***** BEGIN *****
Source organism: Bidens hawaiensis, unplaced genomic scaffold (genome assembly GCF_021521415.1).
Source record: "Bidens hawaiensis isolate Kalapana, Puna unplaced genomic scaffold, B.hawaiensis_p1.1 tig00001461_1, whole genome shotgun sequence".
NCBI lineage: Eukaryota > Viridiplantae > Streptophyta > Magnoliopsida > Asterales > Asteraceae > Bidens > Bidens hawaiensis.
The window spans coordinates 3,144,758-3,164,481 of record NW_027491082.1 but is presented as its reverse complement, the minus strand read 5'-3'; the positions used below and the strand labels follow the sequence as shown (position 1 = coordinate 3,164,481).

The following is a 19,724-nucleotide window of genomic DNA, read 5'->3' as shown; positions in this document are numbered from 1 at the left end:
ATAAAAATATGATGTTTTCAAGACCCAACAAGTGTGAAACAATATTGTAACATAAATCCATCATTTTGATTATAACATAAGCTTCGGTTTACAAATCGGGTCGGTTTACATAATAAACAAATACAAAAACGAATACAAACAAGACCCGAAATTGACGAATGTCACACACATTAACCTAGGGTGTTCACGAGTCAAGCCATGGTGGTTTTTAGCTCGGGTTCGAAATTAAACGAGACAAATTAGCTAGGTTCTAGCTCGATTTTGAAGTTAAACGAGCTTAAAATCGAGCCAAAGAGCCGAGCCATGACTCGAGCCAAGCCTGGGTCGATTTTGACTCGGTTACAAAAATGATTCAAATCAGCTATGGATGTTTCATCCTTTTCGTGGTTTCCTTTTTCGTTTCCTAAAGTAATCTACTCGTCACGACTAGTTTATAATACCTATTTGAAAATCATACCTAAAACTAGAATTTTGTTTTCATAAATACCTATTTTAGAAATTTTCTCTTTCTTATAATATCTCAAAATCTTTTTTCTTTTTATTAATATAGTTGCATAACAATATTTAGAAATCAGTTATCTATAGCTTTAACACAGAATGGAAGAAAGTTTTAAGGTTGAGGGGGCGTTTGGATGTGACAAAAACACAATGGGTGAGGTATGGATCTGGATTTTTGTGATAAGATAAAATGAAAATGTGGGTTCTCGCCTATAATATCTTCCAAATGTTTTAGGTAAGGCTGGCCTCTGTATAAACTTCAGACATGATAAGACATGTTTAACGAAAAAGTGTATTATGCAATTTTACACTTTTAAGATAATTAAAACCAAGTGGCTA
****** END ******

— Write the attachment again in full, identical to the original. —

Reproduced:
Source organism: Bidens hawaiensis, unplaced genomic scaffold (genome assembly GCF_021521415.1).
Source record: "Bidens hawaiensis isolate Kalapana, Puna unplaced genomic scaffold, B.hawaiensis_p1.1 tig00001461_1, whole genome shotgun sequence".
NCBI lineage: Eukaryota > Viridiplantae > Streptophyta > Magnoliopsida > Asterales > Asteraceae > Bidens > Bidens hawaiensis.
The window spans coordinates 3,144,758-3,164,481 of record NW_027491082.1 but is presented as its reverse complement, the minus strand read 5'-3'; the positions used below and the strand labels follow the sequence as shown (position 1 = coordinate 3,164,481).

The following is a 19,724-nucleotide window of genomic DNA, read 5'->3' as shown; positions in this document are numbered from 1 at the left end:
ATAAAAATATGATGTTTTCAAGACCCAACAAGTGTGAAACAATATTGTAACATAAATCCATCATTTTGATTATAACATAAGCTTCGGTTTACAAATCGGGTCGGTTTACATAATAAACAAATACAAAAACGAATACAAACAAGACCCGAAATTGACGAATGTCACACACATTAACCTAGGGTGTTCACGAGTCAAGCCATGGTGGTTTTTAGCTCGGGTTCGAAATTAAACGAGACAAATTAGCTAGGTTCTAGCTCGATTTTGAAGTTAAACGAGCTTAAAATCGAGCCAAAGAGCCGAGCCATGACTCGAGCCAAGCCTGGGTCGATTTTGACTCGGTTACAAAAATGATTCAAATCAGCTATGGATGTTTCATCCTTTTCGTGGTTTCCTTTTTCGTTTCCTAAAGTAATCTACTCGTCACGACTAGTTTATAATACCTATTTGAAAATCATACCTAAAACTAGAATTTTGTTTTCATAAATACCTATTTTAGAAATTTTCTCTTTCTTATAATATCTCAAAATCTTTTTTCTTTTTATTAATATAGTTGCATAACAATATTTAGAAATCAGTTATCTATAGCTTTAACACAGAATGGAAGAAAGTTTTAAGGTTGAGGGGGCGTTTGGATGTGACAAAAACACAATGGGTGAGGTATGGATCTGGATTTTTGTGATAAGATAAAATGAAAATGTGGGTTCTCGCCTATAATATCTTCCAAATGTTTTAGGTAAGGCTGGCCTCTGTATAAACTTCAGACATGATAAGACATGTTTAACGAAAAAGTGTATTATGCAATTTTACACTTTTAAGATAATTAAAACCAAGTGGCTA